Brazing, welding, and related work involve the use of dangerous tools that can cause severe injury. These activities are common at construction sites throughout New York. Despite safety precautions and warnings, however, accidents can and often do happen. When these accidents are caused by someone’s negligent conduct, the responsible party or parties can be compelled to pay for the victim’s injuries. Having skilled legal counsel on your side will make all the difference. If you or a loved one has been hurt in a brazing, welding, or similar accident, give Miller, Montiel, & Strano, P.C. a call.
What’s A Common Brazing Or Welding Injury?
These processes involve the use of extremely high temperatures to join together two or more metal objects. The main difference between brazing and welding is the source of the heat. Brazing is usually done by a hand-held torch, a furnace, or an induction heating system. Welding, on the other hand, uses electricity as a heating source.
Brazing processes can run anywhere from 800 to 2,000 degrees, and welding temperatures can reach up to 10,000 degrees. With such high temperatures, there are plenty of risks for accidents. Some of the most common ones include:
Burns. These burns are nothing like accidentally touching a hot stove or car engine. A welding or brazing burn can permanently destroy the skin in direct contact with the heat and severely damage the surrounding skin.
Eye injuries. The bright lights emitted during welding and brazing can easily damage the eyes, which are not meant to absorb such intense lighting. Proper eye protection must be worn by workers and others in proximity.
Vision loss. One particular type of eye injury is loss of vision. If this happens to a worker, his or her career may be permanently ended. And that’s to say nothing of the difficulties the injured worker will face in day-to-day life.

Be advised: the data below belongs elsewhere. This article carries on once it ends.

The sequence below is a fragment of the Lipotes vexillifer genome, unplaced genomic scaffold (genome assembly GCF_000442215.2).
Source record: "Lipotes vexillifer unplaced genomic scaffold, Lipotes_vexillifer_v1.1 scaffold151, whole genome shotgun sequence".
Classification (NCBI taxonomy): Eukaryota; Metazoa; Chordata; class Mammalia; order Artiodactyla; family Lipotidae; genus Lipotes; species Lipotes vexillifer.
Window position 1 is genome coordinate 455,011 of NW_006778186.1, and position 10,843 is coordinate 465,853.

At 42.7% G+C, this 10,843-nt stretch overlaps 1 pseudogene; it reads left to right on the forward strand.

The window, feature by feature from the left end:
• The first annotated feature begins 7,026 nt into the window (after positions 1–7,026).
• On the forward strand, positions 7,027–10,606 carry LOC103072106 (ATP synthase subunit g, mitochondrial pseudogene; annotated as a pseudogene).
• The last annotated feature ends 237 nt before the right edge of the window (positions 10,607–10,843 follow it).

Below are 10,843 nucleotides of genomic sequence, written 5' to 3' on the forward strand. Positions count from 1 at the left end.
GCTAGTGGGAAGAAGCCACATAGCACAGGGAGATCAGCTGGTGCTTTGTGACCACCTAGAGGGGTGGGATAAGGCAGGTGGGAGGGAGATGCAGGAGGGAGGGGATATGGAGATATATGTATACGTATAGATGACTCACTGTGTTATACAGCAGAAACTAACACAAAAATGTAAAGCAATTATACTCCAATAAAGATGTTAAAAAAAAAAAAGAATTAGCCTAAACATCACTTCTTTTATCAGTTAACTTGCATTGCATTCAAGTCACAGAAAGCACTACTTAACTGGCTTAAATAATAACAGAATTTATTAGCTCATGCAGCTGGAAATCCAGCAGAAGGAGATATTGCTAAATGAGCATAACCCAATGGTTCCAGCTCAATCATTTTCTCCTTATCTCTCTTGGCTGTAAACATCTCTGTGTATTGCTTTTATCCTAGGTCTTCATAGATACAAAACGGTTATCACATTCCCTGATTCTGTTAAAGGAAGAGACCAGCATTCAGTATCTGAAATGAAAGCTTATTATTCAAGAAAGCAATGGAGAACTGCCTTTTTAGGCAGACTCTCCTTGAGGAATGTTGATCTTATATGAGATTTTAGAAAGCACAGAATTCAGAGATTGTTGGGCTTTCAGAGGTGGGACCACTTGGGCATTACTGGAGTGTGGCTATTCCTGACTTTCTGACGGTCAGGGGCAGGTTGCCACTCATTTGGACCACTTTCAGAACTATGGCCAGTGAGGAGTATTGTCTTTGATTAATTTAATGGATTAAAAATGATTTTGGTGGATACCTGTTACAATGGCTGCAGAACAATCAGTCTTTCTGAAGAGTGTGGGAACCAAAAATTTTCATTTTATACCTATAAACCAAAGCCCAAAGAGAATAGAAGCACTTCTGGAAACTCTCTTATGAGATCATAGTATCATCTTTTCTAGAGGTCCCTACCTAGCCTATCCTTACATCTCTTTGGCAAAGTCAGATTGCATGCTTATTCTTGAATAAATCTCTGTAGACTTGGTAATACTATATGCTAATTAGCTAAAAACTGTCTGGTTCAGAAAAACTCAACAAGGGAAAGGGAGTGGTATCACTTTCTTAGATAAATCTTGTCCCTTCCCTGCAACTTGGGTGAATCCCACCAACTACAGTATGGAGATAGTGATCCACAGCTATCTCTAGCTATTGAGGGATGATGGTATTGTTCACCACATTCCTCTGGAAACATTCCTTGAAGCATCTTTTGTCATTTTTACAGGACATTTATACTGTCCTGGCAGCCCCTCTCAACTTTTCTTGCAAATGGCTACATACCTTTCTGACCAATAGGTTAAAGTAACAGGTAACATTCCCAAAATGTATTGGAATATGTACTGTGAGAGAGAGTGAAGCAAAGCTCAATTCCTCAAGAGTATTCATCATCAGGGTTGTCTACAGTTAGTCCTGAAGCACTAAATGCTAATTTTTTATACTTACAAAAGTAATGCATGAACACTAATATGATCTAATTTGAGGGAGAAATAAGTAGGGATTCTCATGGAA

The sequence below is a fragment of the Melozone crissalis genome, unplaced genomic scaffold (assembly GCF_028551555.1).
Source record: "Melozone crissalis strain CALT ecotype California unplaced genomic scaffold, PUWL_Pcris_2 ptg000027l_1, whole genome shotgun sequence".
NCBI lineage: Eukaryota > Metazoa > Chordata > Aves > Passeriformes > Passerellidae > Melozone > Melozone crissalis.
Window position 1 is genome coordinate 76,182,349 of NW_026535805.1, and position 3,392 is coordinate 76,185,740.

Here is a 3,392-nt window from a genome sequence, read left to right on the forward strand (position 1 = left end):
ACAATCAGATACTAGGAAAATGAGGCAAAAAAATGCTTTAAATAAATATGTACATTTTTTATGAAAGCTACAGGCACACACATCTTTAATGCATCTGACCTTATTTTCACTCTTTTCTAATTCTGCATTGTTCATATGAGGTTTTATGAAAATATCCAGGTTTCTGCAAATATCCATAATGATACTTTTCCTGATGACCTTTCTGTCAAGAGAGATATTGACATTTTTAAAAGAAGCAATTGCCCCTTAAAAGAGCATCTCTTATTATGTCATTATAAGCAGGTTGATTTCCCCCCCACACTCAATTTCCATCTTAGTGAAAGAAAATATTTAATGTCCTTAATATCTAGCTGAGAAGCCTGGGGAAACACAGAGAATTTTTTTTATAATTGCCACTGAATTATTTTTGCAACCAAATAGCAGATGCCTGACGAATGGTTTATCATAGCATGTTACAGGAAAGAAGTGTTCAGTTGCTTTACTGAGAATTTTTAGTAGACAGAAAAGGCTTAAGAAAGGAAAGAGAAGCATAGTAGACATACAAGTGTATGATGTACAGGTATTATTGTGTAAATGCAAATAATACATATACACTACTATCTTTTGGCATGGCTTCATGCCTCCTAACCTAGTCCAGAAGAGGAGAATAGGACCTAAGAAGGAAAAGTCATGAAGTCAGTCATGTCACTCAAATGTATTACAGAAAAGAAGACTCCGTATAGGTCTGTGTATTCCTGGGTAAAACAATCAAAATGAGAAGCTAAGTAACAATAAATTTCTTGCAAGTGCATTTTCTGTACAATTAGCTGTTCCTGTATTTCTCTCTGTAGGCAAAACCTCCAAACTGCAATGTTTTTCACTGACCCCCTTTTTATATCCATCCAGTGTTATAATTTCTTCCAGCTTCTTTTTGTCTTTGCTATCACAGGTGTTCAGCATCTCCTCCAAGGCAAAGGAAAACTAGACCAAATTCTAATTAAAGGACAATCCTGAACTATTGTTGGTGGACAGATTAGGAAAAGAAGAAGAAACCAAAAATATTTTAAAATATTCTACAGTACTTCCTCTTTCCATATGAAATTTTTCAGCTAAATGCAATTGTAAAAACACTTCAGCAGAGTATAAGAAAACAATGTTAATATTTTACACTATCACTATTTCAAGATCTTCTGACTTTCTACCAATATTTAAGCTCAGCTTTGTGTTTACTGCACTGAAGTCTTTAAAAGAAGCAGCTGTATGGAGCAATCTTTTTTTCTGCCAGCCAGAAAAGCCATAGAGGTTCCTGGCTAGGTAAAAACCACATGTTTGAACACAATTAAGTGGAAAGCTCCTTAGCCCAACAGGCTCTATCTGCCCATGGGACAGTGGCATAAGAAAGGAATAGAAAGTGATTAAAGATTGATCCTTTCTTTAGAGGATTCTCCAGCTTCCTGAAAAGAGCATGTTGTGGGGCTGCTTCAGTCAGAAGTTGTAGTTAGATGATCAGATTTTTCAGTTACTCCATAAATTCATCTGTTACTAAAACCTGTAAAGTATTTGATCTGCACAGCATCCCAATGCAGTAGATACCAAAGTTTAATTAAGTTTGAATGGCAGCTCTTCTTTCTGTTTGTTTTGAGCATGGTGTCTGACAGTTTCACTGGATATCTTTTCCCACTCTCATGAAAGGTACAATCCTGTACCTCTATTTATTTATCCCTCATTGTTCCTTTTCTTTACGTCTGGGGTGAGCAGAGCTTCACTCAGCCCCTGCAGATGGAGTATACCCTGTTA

Radiation exposure. Welding can produce ultraviolet (UV) and infrared radiation. Either can cause an increased risk of skin cancer and other medical conditions.
Electric shock. The equipment used may be faulty and lead to electric shock or electrocution. This, in turn, can cause other injuries like skin burns. Any time there is frayed wiring or problems with electrical components, the possibility of injury is greater.
Fume inhalation. Poisonous fumes are often byproducts of welding and brazing. It’s easy to breathe in metallic substances which are hazardous to one’s health. Lung injuries, respiratory problems, and other diseases are not uncommon in these situations.
Why These Accidents Happen
Brazing and welding are certainly dangerous, but there’s no need for someone to get injured. When safety protocols are observed, the work can be done without any incidents. Unfortunately, safety is not always the rule of the day, and workers pay the price.
After suffering one of these accidents, it is important to determine why it occurred. That’s because it is up to the plaintiff in a personal injury case to lay out the factual details necessary to establish negligence. These are some reasons brazing and welding injuries happen: